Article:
Group hopes to revive fellowship at Maple Grove

Herald file photo by Alisha Jucevic
People gathered at the Maple Grove Campground in June 2015 for the Huntingburg United Methodist Church annual outdoor worship service. The service included a musical performance, songs of praise prayer and a scripture message from Reverend Joe Kamman.


HUNTINGBURG — When Huntingburg native David McIntyre was a kid, he attended church camps at Maple Grove Camp just southwest of Huntingburg’s city limits off County Road 585 West. During one of those camps, he experienced a spiritual awakening that led him to pursue a 45-year career as a Methodist minister.

McIntyre isn’t the only one with formative memories from Maple Grove. Daniel Smith of Huntingburg remembers spending many days at the camp with his grandparents, Alvin and Laverne Elshoff, picking up sticks and trash to maintain the camp, bobbing for apples and hiking the trails that surround the camp.

When he got older, Alvin paid him a few bucks to mow the campground every summer. Smith is the sixth generation of Elshoffs to be involved with Maple Grove, so when Huntingburg United Methodist Church decided to dispose of the property in 2018, he was among those who decided to set up a nonprofit to take over and revitalize Maple Grove. McIntyre, Diana Alpers Wright, Gail Kemp and Elizabeth Elshoff were also part of the initial group.

In 2019, the group formed The Historic Maple Grove Foundation, a nonprofit that plans to acquire the property, fix it up and turn it back into the community gathering space it once was.

Maple Grove’s history goes back almost two centuries to the Great Revival, an evangelical movement that swept through the Allegheny region following the Civil War. A hallmark of the Great Revival were camp meetings where people would gather for several days at a time to hear preachers preach.

Maple Grove, then owned by the Gerhardt Niehaus family, was a site for such meetings.

In 1844, a log church was built on the site, and various cabins and other facilities followed over the years. Some of those structures, including the church, still stand. There is also a cemetery on the property where some of Dubois County’s earliest inhabitants, including some of Smith’s ancestors, are buried.

Since its founding, the Maple Grove Camp has changed hands a few times. The Huntingburg United Methodist Church took ownership of the property in 1969, and currently owns it. Once the Historic Maple Grove Foundation is ready, however, the church will donate half of the property — which includes the historic structures — to the foundation, and the foundation will purchase the other half, said Arlene Wagner, a member of the Historic Maple Grove Foundation.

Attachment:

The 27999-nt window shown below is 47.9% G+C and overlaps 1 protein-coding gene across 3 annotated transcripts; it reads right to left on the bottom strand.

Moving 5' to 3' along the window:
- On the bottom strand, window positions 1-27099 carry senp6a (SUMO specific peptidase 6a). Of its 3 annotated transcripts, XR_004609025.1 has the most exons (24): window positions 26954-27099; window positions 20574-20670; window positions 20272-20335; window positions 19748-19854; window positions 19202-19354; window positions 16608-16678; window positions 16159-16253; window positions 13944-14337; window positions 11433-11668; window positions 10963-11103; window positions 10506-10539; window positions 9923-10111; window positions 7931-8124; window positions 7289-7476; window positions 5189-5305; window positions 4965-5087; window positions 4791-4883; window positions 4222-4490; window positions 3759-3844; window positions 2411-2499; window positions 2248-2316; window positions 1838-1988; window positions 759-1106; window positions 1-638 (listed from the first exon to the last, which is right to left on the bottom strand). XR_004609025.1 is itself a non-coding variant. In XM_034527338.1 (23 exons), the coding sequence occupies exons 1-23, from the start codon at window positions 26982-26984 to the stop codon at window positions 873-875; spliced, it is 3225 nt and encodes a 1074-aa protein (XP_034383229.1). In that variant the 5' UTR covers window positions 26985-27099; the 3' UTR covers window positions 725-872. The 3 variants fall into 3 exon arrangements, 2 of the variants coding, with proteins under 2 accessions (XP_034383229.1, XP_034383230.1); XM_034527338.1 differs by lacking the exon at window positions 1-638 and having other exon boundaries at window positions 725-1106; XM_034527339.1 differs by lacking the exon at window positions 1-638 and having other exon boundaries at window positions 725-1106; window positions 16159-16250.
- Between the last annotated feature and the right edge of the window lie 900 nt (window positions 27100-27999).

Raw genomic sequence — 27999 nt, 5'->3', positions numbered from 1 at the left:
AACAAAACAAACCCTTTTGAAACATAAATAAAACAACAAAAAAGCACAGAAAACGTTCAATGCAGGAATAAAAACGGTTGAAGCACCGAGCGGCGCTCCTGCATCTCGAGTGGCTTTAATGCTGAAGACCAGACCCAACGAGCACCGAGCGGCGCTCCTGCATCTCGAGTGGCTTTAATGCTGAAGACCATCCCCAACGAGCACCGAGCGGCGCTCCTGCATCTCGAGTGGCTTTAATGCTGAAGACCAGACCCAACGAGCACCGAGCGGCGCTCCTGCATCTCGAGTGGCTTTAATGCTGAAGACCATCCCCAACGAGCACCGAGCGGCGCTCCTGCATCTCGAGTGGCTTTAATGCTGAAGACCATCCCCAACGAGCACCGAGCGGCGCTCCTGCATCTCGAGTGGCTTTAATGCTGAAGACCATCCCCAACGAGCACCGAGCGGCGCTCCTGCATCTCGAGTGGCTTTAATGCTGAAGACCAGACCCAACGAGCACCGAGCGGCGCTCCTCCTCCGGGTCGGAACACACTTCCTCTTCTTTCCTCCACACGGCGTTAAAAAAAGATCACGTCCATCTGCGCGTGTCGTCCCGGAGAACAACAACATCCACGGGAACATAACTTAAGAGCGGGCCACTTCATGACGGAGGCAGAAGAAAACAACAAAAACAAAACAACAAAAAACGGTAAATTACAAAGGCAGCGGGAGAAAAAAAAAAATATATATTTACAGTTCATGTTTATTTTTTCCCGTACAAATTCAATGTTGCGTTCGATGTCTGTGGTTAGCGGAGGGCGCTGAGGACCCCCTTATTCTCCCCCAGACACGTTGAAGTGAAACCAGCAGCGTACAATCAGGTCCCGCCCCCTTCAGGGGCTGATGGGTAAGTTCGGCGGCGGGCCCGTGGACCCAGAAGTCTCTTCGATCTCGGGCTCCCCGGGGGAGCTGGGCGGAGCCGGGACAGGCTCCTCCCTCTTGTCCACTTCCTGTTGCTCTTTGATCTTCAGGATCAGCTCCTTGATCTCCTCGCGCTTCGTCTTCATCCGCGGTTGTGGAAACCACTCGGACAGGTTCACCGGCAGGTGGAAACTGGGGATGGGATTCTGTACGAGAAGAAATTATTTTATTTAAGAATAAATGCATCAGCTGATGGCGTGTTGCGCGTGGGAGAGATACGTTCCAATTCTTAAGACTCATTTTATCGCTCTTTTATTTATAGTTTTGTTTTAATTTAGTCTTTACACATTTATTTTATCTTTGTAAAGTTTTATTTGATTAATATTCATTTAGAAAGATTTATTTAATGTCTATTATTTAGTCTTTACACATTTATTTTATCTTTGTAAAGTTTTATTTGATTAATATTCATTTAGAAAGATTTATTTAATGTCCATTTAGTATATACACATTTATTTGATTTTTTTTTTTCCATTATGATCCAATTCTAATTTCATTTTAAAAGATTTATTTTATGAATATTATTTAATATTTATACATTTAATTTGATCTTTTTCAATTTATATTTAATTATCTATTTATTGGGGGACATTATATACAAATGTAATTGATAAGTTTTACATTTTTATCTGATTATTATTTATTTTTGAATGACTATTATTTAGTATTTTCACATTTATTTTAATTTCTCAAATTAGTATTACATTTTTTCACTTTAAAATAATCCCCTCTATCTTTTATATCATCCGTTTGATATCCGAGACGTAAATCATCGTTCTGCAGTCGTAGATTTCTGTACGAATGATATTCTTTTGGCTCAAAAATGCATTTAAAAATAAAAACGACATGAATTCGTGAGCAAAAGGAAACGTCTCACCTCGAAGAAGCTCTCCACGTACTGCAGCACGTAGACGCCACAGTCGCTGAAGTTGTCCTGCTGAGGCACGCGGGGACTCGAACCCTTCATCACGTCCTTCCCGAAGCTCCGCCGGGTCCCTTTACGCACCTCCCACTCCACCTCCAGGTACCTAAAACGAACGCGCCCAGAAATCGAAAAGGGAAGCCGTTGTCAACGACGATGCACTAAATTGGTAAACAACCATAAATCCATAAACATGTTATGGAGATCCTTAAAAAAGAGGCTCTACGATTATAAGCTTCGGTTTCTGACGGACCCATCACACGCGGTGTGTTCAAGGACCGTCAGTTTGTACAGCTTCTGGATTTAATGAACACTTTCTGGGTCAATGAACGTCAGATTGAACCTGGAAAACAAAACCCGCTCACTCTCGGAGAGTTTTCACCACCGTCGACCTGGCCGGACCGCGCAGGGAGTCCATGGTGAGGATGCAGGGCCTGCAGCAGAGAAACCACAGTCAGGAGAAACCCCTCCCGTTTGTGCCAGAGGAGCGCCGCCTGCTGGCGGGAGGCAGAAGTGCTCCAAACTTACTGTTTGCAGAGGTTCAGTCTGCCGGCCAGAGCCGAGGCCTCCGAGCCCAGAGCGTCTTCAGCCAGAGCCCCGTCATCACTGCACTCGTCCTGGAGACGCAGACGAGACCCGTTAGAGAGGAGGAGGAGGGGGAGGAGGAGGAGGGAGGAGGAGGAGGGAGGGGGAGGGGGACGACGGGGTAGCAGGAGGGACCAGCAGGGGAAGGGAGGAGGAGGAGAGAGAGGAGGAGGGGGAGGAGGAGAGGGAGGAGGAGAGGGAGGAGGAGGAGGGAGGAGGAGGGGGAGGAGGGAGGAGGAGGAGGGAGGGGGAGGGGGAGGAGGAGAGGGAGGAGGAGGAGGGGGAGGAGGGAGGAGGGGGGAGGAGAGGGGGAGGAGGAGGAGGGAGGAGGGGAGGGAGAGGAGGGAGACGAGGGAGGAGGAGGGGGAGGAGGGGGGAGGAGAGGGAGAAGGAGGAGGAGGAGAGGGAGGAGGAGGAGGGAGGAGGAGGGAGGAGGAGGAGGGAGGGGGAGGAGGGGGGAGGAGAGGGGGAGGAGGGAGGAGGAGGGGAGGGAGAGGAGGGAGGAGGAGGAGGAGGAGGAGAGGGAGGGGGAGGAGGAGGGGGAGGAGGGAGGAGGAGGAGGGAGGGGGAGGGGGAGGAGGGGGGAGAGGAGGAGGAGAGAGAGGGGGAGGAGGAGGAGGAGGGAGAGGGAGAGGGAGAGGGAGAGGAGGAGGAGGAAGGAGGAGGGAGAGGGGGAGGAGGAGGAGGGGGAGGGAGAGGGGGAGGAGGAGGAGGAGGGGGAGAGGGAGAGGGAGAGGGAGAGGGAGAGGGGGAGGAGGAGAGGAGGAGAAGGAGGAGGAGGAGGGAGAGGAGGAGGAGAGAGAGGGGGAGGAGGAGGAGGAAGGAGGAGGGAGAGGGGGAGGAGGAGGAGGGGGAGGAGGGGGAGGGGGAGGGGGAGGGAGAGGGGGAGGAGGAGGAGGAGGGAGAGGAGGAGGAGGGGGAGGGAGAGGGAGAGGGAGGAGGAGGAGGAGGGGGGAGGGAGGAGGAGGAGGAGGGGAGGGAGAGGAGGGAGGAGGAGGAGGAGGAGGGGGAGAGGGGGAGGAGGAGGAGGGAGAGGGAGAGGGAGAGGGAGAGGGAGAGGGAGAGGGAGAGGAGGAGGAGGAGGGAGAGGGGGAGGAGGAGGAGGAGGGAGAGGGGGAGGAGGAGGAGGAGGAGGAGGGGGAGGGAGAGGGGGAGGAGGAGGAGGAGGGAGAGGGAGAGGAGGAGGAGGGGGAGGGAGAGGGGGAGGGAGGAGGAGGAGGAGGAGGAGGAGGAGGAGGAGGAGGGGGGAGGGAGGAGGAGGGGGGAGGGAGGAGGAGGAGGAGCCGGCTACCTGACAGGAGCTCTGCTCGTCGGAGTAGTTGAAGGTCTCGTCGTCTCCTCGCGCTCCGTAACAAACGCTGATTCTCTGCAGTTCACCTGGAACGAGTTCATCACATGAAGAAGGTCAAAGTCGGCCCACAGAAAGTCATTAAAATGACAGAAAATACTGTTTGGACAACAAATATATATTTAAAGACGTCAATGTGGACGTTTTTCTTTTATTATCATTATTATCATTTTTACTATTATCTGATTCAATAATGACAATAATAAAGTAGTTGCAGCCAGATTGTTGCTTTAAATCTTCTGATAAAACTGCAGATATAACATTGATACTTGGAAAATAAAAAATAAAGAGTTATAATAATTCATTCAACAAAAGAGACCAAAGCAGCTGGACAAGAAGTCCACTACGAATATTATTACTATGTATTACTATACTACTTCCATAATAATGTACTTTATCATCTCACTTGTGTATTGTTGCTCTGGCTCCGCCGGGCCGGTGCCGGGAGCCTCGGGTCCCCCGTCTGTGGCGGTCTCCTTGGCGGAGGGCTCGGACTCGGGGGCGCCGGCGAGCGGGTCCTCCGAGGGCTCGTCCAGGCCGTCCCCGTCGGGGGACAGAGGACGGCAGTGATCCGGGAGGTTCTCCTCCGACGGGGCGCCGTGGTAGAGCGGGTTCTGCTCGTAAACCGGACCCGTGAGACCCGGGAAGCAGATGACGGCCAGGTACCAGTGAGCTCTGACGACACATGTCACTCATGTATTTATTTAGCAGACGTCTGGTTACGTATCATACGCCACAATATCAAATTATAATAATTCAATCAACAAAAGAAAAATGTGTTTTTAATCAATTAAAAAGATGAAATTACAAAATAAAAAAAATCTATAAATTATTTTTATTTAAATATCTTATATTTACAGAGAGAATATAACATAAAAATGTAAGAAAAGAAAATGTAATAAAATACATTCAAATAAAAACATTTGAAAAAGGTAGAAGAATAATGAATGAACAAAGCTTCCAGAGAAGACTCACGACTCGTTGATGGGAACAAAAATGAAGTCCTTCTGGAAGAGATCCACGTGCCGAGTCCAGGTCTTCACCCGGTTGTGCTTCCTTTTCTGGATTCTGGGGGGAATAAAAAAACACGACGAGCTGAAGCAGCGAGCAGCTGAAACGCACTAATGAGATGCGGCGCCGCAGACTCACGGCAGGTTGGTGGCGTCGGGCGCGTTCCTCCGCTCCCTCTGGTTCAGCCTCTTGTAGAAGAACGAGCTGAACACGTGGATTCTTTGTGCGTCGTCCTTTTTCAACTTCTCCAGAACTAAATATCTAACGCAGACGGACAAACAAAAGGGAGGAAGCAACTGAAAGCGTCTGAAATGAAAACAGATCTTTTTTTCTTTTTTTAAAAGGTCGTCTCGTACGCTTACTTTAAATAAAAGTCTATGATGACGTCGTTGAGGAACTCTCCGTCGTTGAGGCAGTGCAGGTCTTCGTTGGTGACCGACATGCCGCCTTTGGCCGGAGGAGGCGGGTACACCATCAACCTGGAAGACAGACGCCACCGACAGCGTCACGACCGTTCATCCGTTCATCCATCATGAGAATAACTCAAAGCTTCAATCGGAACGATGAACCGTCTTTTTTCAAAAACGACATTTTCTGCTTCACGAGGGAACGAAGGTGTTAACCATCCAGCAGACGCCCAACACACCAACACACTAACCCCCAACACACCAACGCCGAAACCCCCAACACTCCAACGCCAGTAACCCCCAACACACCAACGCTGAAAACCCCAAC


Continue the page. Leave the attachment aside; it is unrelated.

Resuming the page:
The foundation is ready to begin its fundraising campaign and will hold a kick off event, Easter in September, at the camp on Sept. 21 and 22. The group chose to call the event Easter in September to call in the themes of rebirth that go along with the holiday.

“We want to celebrate the resurrection of historic Maple Grove,” said Cathy Powell, a Huntingburg resident and member of the Historic Maple Grove Foundation.

The event will include two catered meals, one at 5:30 p.m. Saturday, Sept. 21, and the other at 11:30 a.m. on Sunday, Sept. 22, so event organizers ask anyone planning to attend the meals to RSVP by Sept. 11 to 812-631-0360.

The event also includes carnival booths, golf cart tours, hay rides, yard games, live music, campfire vespers and speakers.

Easter in September will be an example of the sort of events organizers envision taking place once the camp is restored. They also want to hold weddings, church camps, Easter sunrise services and Christmas Eve services at the camp.

Most importantly, they want future generations to be able to experience the camp in ways similar to what the founders of the site did in the 1840s.

“Just to go out there and see the same trees and feel the same things they felt is pretty cool,” Smith said. “The fellowship with so many people and the laughter is what we’re trying to bring back.”

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